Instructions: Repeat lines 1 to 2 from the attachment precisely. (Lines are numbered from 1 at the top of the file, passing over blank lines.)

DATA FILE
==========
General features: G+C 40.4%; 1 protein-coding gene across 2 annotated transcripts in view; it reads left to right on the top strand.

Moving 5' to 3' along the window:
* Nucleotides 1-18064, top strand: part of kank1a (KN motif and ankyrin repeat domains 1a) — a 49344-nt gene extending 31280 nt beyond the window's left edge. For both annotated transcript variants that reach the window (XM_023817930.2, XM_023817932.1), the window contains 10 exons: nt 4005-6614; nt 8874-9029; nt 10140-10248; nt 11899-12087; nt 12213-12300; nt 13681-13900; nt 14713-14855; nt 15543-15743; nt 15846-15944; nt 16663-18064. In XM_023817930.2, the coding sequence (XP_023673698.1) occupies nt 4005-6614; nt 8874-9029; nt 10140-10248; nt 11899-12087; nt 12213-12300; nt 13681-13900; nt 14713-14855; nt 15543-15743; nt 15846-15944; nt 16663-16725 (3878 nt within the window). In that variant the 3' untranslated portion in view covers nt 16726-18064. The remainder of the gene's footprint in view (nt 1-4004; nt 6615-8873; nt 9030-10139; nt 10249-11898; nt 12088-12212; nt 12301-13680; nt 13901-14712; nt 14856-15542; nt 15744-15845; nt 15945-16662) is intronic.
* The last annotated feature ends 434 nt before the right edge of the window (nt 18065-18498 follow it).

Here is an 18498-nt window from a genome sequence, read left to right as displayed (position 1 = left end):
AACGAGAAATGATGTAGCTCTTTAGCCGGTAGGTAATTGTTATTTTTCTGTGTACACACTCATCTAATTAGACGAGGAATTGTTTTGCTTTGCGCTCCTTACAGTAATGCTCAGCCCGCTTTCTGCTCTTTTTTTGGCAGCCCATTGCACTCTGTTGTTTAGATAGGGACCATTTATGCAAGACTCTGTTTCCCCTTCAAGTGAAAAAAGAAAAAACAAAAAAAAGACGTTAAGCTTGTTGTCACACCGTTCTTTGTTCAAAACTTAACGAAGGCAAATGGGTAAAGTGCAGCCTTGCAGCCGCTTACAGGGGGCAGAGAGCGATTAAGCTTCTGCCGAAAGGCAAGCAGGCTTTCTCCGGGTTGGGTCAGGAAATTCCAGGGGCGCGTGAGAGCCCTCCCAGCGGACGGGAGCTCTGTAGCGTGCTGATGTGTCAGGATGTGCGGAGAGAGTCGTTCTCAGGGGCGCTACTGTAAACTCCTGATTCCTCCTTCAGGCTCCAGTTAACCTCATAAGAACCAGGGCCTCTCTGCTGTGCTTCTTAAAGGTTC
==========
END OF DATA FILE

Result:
General features: G+C 40.4%; 1 protein-coding gene across 2 annotated transcripts in view; it reads left to right on the top strand.

Moving 5' to 3' along the window: